Most roads to get anywhere in Namibia are the ‘C’ roads.
We quickly learned even if it the map says you can drive a ‘C’ road in a 2×4, that doesn’t mean you should…
To get to Fish River Canyon from South Africa, you’ll need to turn off B1 onto C10 toward Ai-Ais. This road was much bumpier, but overall fine. We dropped from 120km/h to about 70 and tooled our way toward the second largest canyon on the planet. The landscape changed immediately: rocky, hilly and brown.
Skipping Ai-Ais in favor of getting to Hobas Campsite, we turned right onto D324 (otherwise known as C37) and hit bumpy, corrugated roads. Our speed plunged to 30km/h and we bumped and banged our way toward the campsite. We didn’t see a car for an hour in either directed before several 4x4s blew past us, blanketing us in their dust (this happened a lot in our 2-wheeler).
Ever driven on highly corrugated roads? If you haven’t, I’ll save you the trouble: THEY ARE VERY UNCOMFORTABLE. We bounced along in our little car and jostled our way toward the campsite. It took a long time.
I’ll be writing a post specifically about the camping in Namibia, and save that for later. In the meantime, here is a stunning sunset we saw from our camp:
Fish River Canyon was nice. It’s no Grand Canyon, but it’s very beautiful. Here are some photos Jackson took of it.
We woke up early and booked it out to the viewing platform from the campsite around 8am. The drive to the edge took us a while (about 20min) because the roads were bumpy. (I imagine a 4×4 would get there about twice as fast as we did!).
The first viewing platform is covered in info about the canyon, the ecosystem, some history of the region and weather. Somewhat interesting. The platform is nice and has places to sit and eat under shade. The view is underwhelming. Once we were there I felt wholly unimpressed. I felt guilty. It is a really nice canyon!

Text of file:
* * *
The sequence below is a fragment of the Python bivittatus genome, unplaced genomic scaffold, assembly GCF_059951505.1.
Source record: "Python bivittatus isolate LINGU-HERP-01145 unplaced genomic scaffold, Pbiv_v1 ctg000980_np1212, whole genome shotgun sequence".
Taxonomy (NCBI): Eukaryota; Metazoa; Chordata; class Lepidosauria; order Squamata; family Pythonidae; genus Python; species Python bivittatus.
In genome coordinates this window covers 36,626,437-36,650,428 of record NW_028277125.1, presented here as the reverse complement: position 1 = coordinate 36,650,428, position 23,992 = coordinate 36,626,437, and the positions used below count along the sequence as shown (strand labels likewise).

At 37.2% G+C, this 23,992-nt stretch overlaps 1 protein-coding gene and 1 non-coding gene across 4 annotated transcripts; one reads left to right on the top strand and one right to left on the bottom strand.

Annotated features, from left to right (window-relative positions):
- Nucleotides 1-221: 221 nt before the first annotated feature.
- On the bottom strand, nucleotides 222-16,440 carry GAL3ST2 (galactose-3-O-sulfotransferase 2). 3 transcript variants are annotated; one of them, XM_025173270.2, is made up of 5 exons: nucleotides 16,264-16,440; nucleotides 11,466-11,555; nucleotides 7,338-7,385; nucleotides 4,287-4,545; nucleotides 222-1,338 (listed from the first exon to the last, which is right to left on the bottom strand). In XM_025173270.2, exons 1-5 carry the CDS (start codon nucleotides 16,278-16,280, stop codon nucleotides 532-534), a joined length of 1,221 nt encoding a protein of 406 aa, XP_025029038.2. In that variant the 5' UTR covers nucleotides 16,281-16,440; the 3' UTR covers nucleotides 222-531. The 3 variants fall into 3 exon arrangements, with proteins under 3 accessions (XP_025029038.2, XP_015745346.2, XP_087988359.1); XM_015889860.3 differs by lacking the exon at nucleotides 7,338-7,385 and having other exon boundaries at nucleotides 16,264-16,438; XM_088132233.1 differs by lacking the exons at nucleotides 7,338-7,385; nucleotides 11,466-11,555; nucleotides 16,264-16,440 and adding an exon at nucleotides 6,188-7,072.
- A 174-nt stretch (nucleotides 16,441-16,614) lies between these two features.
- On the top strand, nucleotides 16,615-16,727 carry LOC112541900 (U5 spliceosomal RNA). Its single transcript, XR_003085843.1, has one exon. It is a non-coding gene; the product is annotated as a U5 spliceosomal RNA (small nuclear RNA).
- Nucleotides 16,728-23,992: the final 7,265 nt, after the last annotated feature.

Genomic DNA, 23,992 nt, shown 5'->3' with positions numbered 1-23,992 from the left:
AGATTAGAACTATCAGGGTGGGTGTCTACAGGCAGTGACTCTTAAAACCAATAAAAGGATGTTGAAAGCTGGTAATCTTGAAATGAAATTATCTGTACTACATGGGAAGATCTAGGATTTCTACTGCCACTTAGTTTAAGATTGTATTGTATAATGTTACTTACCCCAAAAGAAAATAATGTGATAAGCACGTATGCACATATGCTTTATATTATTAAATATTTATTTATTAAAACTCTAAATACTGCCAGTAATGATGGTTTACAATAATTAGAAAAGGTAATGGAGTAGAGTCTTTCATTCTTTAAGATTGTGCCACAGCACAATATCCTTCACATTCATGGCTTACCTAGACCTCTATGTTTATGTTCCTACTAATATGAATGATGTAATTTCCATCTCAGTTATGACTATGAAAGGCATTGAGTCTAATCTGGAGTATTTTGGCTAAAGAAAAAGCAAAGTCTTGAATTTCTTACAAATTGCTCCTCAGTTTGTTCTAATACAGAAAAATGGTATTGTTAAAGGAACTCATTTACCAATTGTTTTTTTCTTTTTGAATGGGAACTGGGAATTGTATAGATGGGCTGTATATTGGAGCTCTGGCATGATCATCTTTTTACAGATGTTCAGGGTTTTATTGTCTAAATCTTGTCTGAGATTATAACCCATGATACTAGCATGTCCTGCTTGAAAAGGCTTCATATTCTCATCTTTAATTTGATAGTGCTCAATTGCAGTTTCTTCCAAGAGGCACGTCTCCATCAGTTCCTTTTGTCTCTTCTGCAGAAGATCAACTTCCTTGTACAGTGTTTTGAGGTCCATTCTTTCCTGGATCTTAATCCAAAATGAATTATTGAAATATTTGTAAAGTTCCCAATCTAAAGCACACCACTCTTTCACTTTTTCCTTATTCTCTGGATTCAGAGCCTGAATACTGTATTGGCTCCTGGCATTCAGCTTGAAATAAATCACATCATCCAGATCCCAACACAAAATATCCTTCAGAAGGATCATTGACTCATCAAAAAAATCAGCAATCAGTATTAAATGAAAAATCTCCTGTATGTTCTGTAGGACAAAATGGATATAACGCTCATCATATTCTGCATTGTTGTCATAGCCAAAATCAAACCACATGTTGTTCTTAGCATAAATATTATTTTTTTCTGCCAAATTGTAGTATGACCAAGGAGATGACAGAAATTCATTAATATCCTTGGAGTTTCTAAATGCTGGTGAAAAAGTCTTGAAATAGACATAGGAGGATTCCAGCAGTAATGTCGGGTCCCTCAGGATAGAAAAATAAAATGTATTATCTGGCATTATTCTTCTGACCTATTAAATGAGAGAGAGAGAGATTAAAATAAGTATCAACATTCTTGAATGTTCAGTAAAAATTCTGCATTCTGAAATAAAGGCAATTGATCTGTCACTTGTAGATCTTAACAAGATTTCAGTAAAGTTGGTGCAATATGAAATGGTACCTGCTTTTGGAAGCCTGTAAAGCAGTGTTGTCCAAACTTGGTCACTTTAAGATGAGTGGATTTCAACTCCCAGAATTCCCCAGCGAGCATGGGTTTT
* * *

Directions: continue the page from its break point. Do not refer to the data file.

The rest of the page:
Jackson suggested we walk along the edge to another viewing platform in the distance. Seeing that it wasn’t too hot by that point, I agreed.
The walk was about 30min each way and provided excellent views of the Canyon! My misgivings earlier faded away as I was able to see the canyon walls fall into the distance. This was more like it! Plus, we were the only ones doing it so we could stop and admire and go as fast as we wanted. I’d highly recommend this walk!
The other viewing platform is the entrance to the 5-day hike you can go on that follows the Fish River and puts the hiker at Ai-Ais at the end. It sounded like a really cool hike, but not one I would do in the summer. Apparently, temperatures in the basin of the canyon can get as hot as 50C during the day and drop to 0C at night! Yikes!
Camping costs came to about $30USD for two nights and 2 people. You’ll need to pay for the park entrance fee which was about $25USD for two nights. Honestly, you could probably only spend one night and see the canyon the next morning before driving off because there are no real hikes you can do and there isn’t much activity to participate in at the campsite other than a pool. The WiFi cost money to use, so we didn’t.
Namibia was off to rip-roaring start!